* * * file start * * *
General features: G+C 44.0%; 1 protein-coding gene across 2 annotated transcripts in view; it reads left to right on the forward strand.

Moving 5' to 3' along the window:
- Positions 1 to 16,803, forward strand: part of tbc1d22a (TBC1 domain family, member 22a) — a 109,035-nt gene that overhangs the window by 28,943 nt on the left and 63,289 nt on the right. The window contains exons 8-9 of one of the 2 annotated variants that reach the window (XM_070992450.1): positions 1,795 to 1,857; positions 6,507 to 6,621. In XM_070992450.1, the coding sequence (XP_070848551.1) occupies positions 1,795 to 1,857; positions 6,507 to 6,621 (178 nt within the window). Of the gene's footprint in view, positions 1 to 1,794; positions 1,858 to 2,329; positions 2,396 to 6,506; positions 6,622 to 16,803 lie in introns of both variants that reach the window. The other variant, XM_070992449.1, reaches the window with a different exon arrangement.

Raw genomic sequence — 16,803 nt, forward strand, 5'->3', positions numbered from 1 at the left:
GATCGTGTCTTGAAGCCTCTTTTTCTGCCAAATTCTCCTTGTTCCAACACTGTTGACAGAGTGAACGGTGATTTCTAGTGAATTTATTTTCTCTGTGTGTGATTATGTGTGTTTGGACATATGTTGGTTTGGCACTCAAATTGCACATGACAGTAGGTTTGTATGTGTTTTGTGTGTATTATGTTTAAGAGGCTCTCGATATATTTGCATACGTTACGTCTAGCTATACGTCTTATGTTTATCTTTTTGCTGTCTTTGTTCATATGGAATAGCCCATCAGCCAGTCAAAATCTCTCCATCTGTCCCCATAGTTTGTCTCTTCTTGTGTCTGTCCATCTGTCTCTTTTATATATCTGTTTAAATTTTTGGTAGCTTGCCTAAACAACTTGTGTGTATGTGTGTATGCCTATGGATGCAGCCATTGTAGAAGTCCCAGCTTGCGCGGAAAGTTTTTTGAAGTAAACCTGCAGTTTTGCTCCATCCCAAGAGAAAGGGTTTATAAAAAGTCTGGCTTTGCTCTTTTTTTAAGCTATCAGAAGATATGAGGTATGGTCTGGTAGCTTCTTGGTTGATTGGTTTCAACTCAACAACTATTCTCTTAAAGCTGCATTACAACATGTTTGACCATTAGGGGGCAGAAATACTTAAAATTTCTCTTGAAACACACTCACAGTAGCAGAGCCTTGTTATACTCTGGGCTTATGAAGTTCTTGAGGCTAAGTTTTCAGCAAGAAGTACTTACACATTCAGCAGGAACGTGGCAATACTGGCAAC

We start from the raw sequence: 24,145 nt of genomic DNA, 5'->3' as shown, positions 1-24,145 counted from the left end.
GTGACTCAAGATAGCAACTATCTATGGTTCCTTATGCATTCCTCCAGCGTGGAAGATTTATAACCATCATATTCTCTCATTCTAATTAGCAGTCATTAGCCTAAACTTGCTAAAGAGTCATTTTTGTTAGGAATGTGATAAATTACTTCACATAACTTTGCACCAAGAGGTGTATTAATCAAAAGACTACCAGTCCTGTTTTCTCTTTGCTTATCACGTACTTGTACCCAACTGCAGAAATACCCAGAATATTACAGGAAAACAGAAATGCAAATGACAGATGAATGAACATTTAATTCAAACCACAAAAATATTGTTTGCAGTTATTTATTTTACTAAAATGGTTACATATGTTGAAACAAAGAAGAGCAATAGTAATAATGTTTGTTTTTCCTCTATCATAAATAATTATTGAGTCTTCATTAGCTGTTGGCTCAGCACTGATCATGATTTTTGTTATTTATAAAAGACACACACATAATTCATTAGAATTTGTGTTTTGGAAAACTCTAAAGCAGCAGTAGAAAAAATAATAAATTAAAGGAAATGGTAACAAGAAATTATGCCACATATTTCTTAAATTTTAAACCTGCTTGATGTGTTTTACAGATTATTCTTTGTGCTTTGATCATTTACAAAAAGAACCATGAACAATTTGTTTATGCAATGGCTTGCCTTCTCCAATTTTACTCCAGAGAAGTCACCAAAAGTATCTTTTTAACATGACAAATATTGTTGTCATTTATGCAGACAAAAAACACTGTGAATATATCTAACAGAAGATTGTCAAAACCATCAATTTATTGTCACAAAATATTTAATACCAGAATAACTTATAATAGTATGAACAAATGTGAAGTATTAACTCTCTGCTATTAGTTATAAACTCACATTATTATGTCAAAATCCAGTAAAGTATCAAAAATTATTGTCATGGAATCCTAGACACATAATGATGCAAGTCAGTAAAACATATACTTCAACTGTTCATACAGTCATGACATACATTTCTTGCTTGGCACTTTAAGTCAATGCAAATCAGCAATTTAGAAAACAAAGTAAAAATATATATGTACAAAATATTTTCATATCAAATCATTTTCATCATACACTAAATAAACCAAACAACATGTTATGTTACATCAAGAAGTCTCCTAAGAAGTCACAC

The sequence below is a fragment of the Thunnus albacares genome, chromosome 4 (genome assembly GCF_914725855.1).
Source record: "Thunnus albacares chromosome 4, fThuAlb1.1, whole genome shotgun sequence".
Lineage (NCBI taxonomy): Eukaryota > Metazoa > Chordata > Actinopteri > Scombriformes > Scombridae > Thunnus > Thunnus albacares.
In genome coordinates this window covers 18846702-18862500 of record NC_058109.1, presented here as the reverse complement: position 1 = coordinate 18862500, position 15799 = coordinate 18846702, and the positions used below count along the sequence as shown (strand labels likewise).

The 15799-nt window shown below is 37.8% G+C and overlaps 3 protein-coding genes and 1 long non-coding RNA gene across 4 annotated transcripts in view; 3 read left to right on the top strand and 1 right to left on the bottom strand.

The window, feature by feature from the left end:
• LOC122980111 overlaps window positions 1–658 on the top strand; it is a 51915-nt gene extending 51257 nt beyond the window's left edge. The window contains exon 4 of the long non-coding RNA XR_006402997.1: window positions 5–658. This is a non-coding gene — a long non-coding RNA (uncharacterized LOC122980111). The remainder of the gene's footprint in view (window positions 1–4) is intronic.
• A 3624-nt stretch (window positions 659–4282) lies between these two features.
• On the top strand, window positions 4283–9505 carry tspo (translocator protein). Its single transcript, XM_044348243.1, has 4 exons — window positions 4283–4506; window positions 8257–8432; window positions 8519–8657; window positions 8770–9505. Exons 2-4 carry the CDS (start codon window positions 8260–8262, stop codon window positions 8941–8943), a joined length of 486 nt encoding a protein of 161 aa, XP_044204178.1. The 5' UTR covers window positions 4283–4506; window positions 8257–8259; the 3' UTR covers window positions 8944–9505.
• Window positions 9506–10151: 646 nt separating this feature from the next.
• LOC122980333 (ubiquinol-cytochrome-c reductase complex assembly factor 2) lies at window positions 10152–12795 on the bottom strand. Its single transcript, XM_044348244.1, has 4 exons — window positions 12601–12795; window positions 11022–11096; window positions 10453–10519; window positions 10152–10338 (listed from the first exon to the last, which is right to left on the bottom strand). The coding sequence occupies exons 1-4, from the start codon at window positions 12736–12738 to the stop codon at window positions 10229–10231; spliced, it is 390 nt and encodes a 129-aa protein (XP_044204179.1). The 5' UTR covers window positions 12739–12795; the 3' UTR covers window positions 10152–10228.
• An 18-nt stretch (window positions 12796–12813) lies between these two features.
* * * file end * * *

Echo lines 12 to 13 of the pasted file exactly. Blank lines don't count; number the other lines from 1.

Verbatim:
The 15799-nt window shown below is 37.8% G+C and overlaps 3 protein-coding genes and 1 long non-coding RNA gene across 4 annotated transcripts in view; 3 read left to right on the top strand and 1 right to left on the bottom strand.

The window, feature by feature from the left end: